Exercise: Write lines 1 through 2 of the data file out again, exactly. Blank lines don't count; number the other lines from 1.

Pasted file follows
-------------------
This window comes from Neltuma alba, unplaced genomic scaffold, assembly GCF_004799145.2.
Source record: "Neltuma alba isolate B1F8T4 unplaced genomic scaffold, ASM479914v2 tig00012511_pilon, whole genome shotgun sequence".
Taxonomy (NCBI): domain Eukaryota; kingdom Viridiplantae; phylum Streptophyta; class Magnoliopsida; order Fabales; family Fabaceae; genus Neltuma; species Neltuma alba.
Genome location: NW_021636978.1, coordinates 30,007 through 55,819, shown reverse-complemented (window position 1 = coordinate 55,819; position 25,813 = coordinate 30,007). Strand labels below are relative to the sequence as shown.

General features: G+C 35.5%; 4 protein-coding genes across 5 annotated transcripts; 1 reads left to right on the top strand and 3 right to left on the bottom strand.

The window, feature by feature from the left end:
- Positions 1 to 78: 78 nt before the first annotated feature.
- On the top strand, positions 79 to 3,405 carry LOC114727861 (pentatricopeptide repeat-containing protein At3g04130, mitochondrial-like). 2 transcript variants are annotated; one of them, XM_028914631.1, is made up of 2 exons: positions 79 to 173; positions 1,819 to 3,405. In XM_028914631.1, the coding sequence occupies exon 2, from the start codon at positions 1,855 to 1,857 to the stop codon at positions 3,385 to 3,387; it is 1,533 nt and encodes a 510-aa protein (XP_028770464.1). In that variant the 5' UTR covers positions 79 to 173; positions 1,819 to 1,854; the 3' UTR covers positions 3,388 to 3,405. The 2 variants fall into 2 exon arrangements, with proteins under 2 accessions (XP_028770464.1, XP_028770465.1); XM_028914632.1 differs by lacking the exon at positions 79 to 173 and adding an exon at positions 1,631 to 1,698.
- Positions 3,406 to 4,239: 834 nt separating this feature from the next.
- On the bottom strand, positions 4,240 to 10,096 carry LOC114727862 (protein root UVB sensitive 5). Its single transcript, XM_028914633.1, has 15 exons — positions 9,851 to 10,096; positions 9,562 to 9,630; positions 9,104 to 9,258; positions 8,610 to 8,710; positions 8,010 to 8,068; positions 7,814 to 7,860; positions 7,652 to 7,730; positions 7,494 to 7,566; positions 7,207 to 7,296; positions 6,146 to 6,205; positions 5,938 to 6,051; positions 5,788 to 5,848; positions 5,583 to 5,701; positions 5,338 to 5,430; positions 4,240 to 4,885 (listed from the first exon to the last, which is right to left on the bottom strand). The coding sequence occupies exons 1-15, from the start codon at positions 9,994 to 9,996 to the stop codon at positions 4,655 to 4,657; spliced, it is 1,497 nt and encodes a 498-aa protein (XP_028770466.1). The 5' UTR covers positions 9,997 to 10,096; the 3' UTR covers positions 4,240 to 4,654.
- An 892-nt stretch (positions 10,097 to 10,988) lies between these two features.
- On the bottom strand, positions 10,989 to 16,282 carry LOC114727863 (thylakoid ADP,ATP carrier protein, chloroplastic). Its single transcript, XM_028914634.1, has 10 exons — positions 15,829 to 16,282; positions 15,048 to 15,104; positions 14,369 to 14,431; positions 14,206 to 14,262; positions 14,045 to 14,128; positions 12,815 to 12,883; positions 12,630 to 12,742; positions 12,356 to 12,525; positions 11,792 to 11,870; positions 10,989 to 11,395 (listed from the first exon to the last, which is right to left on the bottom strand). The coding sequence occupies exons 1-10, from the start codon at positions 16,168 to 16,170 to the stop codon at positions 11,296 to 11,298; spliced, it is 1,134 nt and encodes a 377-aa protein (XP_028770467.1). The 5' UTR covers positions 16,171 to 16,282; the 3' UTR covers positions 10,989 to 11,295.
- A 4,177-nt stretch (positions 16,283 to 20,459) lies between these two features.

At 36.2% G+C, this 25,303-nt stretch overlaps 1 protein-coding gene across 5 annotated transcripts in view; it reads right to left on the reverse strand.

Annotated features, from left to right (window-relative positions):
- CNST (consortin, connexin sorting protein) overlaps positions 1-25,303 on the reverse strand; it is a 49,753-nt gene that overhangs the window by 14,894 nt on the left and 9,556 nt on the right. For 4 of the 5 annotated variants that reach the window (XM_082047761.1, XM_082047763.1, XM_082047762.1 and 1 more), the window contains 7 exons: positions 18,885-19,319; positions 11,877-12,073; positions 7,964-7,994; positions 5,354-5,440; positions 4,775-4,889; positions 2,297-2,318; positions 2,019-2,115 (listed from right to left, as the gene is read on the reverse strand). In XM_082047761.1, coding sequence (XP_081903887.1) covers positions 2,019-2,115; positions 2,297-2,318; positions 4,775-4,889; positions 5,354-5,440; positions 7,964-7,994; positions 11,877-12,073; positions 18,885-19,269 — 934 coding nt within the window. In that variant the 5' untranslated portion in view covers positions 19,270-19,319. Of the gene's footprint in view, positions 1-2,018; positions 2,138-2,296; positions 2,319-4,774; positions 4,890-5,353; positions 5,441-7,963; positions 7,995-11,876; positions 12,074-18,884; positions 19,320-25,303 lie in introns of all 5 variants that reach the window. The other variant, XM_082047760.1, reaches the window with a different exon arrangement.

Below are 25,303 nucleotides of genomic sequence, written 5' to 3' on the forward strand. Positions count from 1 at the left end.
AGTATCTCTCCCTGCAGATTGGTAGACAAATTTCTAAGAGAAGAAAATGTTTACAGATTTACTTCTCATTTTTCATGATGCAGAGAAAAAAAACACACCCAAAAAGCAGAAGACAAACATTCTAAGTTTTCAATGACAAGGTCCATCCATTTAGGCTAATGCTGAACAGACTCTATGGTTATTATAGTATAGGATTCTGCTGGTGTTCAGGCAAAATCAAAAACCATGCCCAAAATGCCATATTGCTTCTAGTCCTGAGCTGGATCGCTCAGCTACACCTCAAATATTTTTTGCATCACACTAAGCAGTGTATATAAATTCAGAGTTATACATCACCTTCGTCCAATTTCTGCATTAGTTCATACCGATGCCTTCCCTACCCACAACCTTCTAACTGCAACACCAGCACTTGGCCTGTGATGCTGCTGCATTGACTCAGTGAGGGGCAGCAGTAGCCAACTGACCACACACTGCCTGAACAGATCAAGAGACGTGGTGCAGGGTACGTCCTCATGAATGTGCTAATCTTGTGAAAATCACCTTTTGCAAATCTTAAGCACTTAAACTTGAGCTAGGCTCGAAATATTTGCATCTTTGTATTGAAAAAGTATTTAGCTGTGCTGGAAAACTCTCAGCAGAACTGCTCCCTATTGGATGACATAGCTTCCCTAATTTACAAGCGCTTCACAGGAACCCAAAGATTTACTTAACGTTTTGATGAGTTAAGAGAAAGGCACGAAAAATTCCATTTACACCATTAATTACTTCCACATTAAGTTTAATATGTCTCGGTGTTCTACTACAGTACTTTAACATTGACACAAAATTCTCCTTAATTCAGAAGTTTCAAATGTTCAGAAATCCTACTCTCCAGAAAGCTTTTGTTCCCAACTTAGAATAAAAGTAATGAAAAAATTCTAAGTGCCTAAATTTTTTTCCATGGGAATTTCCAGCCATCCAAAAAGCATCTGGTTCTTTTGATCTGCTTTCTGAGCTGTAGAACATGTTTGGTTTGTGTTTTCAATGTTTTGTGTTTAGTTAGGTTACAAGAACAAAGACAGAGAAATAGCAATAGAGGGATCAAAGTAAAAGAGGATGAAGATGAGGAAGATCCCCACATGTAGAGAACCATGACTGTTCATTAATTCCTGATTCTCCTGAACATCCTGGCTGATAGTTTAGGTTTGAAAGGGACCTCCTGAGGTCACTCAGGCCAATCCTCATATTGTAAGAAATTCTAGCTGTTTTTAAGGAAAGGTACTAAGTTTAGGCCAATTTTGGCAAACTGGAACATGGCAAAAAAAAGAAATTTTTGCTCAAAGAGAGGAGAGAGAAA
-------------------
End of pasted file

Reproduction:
This window comes from Neltuma alba, unplaced genomic scaffold, assembly GCF_004799145.2.
Source record: "Neltuma alba isolate B1F8T4 unplaced genomic scaffold, ASM479914v2 tig00012511_pilon, whole genome shotgun sequence".